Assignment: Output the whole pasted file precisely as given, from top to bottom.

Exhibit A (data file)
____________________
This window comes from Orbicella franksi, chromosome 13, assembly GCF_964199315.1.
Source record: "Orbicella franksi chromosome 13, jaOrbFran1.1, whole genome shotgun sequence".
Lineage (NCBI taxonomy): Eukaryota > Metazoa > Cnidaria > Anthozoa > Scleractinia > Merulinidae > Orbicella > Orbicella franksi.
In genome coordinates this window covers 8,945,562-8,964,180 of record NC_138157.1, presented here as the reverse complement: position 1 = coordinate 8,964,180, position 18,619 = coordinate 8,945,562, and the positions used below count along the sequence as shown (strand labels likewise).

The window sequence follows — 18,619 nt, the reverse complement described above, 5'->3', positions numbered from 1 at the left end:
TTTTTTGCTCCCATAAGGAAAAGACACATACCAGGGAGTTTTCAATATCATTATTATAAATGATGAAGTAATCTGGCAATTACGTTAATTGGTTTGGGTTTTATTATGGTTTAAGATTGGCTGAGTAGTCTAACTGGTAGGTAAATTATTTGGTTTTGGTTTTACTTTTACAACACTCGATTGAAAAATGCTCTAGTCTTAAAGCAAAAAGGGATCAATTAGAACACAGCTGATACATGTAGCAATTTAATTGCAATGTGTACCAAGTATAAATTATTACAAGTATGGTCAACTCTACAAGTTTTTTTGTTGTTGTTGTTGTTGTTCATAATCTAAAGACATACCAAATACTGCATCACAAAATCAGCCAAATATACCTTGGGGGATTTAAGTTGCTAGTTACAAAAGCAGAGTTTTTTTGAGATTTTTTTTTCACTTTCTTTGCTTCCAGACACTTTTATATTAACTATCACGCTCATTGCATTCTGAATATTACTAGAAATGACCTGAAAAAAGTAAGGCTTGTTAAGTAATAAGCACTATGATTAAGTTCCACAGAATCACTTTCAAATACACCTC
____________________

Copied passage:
This window comes from Orbicella franksi, chromosome 13, assembly GCF_964199315.1.
Source record: "Orbicella franksi chromosome 13, jaOrbFran1.1, whole genome shotgun sequence".
Lineage (NCBI taxonomy): Eukaryota > Metazoa > Cnidaria > Anthozoa > Scleractinia > Merulinidae > Orbicella > Orbicella franksi.
In genome coordinates this window covers 8,945,562-8,964,180 of record NC_138157.1, presented here as the reverse complement: position 1 = coordinate 8,964,180, position 18,619 = coordinate 8,945,562, and the positions used below count along the sequence as shown (strand labels likewise).

The window sequence follows — 18,619 nt, the reverse complement described above, 5'->3', positions numbered from 1 at the left end:
TTTTTTGCTCCCATAAGGAAAAGACACATACCAGGGAGTTTTCAATATCATTATTATAAATGATGAAGTAATCTGGCAATTACGTTAATTGGTTTGGGTTTTATTATGGTTTAAGATTGGCTGAGTAGTCTAACTGGTAGGTAAATTATTTGGTTTTGGTTTTACTTTTACAACACTCGATTGAAAAATGCTCTAGTCTTAAAGCAAAAAGGGATCAATTAGAACACAGCTGATACATGTAGCAATTTAATTGCAATGTGTACCAAGTATAAATTATTACAAGTATGGTCAACTCTACAAGTTTTTTTGTTGTTGTTGTTGTTGTTCATAATCTAAAGACATACCAAATACTGCATCACAAAATCAGCCAAATATACCTTGGGGGATTTAAGTTGCTAGTTACAAAAGCAGAGTTTTTTTGAGATTTTTTTTTCACTTTCTTTGCTTCCAGACACTTTTATATTAACTATCACGCTCATTGCATTCTGAATATTACTAGAAATGACCTGAAAAAAGTAAGGCTTGTTAAGTAATAAGCACTATGATTAAGTTCCACAGAATCACTTTCAAATACACCTC